Figure 5
Figure 5
Glucose concentrations during the course of normothermic perfusion in (A) transplanted livers and (B) nontransplanted livers. Perfusate glucose concentrations rose for the first 1 to 2 hours during NESLiP, and then in all but one perfusions glucose fell at varying rates but each suggestive of zero order kinetics. Dashed lines represent livers where the initial perfusate glucose concentration was low and glucose boluses were given to probe liver function; the heavy line with open circle symbols in (A) is the glucose profile for the liver that suffered primary nonfunction. NESLiP, normothermic ex situ liver perfusion
Figure 6
Figure 6
Response of two livers with an initially “low” perfusate glucose to a glucose challenge to confirm functional capacity. (A) shows the glucose concentration in the perfusate for liver T10. The glucose only rose to 8.9 mmol/L by 90 minutes. A glucose infusion was begun at 190 minutes, delivering 7.5 g (41.6 mmol), following which glucose fell. (B) shows the glucose profile of liver R20. After 90 minutes, during which a peak glucose of 9.5 mmol/L was achieved, a bolus of 2.5 g (13.9 mmol) was added. The glucose rose to 16.6 mmol/L and fell exhibiting zero order kinetics
Figure 7
Figure 7
Bile flow during normothermic perfusion. Livers produced bile at a variable rate and the rate did not correlate with bile duct damage or posttransplant outcome. Each line represents a single liver perfusion, colored according to whether they were transplanted and developed cholangiopathy or not, or for research livers, whether there was grade 3 or 4 stromal necrosis of the major septal ducts on histology or not. Research livers early in the program did not have detailed histology on major septal ducts and are omitted
Figure 8
Figure 8
Bile duct histology illustrating normal intrahepatic ducts and ducts with moderate/severe (grade 3/4) stromal necrosis. (A) is a normal septal duct (H&E ×20) from liver R24 showing preserved epithelium, intact peribiliary glands ([B] H&E ×100), and endothelial staining in the viable stroma ([C], CD31 stain, ×100). This is grade 1 stromal necrosis (<25% of circumference affected). (D) and (E) are from liver R22; (D) (H&E ×100) shows an intact epithelial layer with preservation of some peribiliary glands but an acellular necrotic stroma indicating widespread necrosis; (E) (CD31 stain, 100x) shows relatively little CD31 staining signifying loss of endothelial cells within the stroma. (F) is from liver R14 (H&E ×40) showing patchy loss of surface epithelium, preservation of some peribiliary glands and stromal necrosis affecting between 50% and 75% of the circumference of the duct (Grade 3). (G) is from liver R21 (H&E ×40) showing loss of surface epithelium, degenerate peribiliary glands and complete stromal necrosis in an effectively dead duct (Grade 4). H&E, hematoxylin and eosin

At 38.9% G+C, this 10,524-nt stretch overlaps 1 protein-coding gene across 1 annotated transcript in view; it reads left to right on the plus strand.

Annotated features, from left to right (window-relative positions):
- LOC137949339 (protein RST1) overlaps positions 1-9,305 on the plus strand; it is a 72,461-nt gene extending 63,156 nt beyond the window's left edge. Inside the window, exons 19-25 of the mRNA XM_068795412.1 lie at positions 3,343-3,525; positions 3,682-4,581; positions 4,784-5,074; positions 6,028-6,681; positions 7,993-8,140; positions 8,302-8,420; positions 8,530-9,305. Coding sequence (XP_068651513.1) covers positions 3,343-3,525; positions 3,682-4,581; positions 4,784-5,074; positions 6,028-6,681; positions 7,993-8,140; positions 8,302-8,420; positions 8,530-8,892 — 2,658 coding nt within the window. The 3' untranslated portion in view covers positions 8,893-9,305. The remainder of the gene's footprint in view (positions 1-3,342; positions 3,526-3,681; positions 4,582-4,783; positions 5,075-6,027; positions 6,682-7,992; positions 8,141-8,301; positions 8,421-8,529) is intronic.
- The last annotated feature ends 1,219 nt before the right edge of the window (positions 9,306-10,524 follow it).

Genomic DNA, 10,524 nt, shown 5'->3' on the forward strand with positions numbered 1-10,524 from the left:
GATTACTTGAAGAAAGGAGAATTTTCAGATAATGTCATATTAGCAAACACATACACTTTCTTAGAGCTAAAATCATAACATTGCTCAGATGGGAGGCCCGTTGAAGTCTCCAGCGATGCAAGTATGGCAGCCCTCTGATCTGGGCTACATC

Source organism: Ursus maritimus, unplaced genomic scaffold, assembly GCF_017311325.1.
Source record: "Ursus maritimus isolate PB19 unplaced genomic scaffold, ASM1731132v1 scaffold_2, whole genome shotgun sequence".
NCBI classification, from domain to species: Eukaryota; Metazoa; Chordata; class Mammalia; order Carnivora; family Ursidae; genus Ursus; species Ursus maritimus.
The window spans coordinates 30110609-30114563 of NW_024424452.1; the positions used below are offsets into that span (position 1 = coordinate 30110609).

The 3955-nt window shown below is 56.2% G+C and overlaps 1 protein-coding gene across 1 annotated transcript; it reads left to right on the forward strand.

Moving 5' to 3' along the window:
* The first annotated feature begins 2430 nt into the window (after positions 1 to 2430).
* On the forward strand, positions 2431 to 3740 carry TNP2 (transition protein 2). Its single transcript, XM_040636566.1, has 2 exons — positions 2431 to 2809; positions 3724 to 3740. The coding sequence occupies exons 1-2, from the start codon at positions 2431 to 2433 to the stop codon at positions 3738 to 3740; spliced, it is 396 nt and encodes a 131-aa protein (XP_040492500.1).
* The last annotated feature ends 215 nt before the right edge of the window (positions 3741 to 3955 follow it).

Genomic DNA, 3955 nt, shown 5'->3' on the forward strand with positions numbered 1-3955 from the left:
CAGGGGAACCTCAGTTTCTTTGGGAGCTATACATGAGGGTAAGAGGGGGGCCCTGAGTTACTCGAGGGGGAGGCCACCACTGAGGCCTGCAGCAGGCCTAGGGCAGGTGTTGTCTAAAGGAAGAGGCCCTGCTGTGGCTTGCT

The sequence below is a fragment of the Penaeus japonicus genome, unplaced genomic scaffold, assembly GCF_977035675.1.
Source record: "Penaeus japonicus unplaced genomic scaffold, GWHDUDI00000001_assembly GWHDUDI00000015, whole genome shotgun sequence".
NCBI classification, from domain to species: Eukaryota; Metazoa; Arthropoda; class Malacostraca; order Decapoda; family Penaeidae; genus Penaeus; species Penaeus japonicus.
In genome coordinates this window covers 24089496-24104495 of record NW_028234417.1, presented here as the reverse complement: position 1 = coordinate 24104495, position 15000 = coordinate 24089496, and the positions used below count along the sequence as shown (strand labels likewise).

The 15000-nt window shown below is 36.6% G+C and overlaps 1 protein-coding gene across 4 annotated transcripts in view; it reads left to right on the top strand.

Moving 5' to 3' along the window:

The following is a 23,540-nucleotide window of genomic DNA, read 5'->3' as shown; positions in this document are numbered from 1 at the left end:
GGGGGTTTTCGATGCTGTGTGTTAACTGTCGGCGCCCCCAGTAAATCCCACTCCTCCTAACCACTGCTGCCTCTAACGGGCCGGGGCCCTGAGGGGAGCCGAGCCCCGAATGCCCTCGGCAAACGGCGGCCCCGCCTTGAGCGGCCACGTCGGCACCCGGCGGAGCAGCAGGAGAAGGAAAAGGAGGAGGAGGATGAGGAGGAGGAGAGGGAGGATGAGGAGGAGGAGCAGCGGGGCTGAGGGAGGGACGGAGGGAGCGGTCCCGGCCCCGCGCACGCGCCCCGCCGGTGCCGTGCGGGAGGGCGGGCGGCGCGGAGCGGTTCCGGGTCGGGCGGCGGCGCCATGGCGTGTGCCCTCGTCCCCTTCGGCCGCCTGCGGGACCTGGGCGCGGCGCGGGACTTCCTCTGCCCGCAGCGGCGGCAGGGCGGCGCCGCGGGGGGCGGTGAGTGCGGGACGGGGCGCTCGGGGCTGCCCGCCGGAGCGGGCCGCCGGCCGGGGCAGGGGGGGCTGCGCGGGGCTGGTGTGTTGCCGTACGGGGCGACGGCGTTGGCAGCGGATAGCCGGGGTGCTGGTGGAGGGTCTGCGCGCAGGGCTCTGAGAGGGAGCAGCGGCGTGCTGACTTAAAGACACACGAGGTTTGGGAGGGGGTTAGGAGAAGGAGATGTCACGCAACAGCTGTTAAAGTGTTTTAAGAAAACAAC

Figure 9
Figure 9
Change in pH of bile during perfusion. Figure illustrating the change in biliary pH over time in NESLiP livers. Transplanted livers which did not develop cholangiopathy are indicated in pink, those that did are in mauve. Also shown are the biliary pH measurements of livers not transplanted. These are colored such that those with minimal evidence of stromal necrosis of major septal bile ducts (grade 1) on histology are in purple, grade 2 (25‐50% circumferential necrosis) in blue, and those with greater degrees of stromal necrosis, typically affecting >50% of the circumference, are in orange. pH appears to rise initially after the start of perfusion, and then plateau above pH 7.5 in livers with viable bile ducts with the exception of liver T20 in which the pH fell back to under 7.5 (dashed pink line). )NESLiP, normothermic ex situ liver perfusion
Figure 10
Figure 10
(A) The glucose concentration in bile during perfusion and (B) the difference between biliary glucose and perfusate glucose concentrations. (A) Glucose is reabsorbed from bile by cholangiocytes, so normal bile has a low glucose. The presence of glucose was associated with cholangiopathy or duct injury. Since perfusate glucose concentrations were often high, impaired cholangiocyte function often resulted in a very high glucose reflecting the high levels in the perfusate at the time. (B) depicts the difference between perfusate and bile glucose showing that most healthy ducts exhibited a large glucose gradient while diseased ducts did not
Figure 11
Figure 11
Biliary bicarbonate concentration. The bicarbonate concentration in bile increases early after perfusion as bile starts to be produced, but appears to be less discriminatory than the bile pH